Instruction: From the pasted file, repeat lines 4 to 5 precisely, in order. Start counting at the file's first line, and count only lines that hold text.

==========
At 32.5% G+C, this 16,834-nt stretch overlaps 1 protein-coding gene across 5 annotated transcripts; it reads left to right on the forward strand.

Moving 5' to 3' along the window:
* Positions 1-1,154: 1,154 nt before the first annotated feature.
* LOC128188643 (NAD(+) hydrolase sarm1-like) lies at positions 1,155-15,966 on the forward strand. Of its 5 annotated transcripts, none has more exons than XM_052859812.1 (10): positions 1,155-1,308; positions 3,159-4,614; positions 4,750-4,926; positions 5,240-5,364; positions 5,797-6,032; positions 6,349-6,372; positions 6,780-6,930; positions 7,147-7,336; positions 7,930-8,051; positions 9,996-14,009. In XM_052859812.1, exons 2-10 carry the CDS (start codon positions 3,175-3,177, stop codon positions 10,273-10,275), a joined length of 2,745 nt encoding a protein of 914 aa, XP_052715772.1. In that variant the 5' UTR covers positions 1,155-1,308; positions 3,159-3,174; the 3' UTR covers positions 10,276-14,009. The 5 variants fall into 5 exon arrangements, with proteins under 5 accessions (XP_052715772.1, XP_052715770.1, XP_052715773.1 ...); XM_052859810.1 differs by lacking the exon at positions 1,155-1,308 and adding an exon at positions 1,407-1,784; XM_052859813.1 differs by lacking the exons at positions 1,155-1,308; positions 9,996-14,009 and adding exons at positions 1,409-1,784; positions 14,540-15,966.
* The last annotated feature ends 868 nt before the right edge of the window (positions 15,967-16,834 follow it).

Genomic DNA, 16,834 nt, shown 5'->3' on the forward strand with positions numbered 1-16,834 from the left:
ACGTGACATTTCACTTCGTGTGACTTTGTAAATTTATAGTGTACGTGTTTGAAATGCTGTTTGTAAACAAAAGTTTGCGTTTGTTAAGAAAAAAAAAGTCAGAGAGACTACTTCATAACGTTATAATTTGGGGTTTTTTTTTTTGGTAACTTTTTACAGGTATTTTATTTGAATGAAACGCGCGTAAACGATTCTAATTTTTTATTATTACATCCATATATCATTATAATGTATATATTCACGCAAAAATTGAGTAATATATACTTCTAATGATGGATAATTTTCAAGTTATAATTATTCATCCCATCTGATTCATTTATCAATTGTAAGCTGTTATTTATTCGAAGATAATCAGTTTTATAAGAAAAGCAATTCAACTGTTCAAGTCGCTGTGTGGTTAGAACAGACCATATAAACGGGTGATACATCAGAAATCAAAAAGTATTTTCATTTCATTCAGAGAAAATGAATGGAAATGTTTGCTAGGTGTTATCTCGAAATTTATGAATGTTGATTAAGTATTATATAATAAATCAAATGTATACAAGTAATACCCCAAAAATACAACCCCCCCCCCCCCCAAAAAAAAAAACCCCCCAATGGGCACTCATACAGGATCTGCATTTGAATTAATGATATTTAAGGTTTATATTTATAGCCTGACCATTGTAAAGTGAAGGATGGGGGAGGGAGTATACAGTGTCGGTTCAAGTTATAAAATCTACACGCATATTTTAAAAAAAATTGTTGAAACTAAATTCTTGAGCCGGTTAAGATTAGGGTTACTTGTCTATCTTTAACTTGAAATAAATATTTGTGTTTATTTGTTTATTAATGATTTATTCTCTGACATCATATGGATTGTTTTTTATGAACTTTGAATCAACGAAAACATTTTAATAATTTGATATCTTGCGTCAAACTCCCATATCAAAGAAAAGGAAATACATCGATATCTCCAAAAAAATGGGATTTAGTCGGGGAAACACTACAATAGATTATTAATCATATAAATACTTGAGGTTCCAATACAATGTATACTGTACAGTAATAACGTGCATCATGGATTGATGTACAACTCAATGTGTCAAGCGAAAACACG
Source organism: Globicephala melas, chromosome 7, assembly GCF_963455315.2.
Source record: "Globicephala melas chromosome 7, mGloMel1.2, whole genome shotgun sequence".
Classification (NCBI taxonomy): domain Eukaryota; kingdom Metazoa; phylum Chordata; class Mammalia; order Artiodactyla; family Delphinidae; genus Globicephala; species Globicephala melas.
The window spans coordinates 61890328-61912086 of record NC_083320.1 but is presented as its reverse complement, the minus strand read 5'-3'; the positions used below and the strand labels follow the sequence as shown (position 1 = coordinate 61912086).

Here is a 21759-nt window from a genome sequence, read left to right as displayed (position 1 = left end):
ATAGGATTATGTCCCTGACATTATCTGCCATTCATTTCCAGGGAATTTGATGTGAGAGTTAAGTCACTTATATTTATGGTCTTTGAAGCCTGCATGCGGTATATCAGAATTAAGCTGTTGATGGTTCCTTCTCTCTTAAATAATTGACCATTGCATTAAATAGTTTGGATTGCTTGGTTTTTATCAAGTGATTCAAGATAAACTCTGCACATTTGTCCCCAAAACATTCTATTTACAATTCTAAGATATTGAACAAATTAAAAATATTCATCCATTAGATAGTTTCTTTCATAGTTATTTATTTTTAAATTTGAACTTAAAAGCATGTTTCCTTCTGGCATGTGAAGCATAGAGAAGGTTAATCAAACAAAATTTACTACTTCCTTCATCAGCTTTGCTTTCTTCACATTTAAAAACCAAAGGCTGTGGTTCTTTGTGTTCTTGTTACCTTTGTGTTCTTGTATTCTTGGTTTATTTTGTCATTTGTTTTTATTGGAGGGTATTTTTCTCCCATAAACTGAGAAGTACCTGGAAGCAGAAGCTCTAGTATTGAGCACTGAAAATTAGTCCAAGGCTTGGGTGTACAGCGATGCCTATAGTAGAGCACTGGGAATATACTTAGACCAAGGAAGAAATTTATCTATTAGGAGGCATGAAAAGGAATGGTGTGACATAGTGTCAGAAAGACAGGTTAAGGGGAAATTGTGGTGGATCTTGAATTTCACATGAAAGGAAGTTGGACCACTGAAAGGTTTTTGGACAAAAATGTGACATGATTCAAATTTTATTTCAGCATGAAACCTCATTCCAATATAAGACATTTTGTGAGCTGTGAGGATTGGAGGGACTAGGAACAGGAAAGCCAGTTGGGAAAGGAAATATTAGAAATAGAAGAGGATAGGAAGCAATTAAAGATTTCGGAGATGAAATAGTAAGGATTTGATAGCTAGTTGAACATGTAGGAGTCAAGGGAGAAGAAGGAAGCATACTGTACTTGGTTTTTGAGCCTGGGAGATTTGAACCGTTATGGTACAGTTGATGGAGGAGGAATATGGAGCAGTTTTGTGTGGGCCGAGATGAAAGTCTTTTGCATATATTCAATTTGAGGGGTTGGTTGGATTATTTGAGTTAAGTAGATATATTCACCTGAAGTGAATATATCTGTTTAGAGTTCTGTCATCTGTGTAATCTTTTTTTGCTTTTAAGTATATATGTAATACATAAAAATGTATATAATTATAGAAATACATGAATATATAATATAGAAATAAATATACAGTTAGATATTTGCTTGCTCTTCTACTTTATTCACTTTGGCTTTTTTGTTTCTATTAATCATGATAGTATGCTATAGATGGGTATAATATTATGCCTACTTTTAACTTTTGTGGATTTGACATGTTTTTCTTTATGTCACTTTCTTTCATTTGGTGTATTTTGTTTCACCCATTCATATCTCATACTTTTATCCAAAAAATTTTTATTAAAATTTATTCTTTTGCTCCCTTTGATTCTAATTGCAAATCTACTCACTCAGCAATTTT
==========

* LOC128188643 (NAD(+) hydrolase sarm1-like) lies at positions 1,155-15,966 on the forward strand. Of its 5 annotated transcripts, none has more exons than XM_052859812.1 (10): positions 1,155-1,308; positions 3,159-4,614; positions 4,750-4,926; positions 5,240-5,364; positions 5,797-6,032; positions 6,349-6,372; positions 6,780-6,930; positions 7,147-7,336; positions 7,930-8,051; positions 9,996-14,009. In XM_052859812.1, exons 2-10 carry the CDS (start codon positions 3,175-3,177, stop codon positions 10,273-10,275), a joined length of 2,745 nt encoding a protein of 914 aa, XP_052715772.1. In that variant the 5' UTR covers positions 1,155-1,308; positions 3,159-3,174; the 3' UTR covers positions 10,276-14,009. The 5 variants fall into 5 exon arrangements, with proteins under 5 accessions (XP_052715772.1, XP_052715770.1, XP_052715773.1 ...); XM_052859810.1 differs by lacking the exon at positions 1,155-1,308 and adding an exon at positions 1,407-1,784; XM_052859813.1 differs by lacking the exons at positions 1,155-1,308; positions 9,996-14,009 and adding exons at positions 1,409-1,784; positions 14,540-15,966.
* The last annotated feature ends 868 nt before the right edge of the window (positions 15,967-16,834 follow it).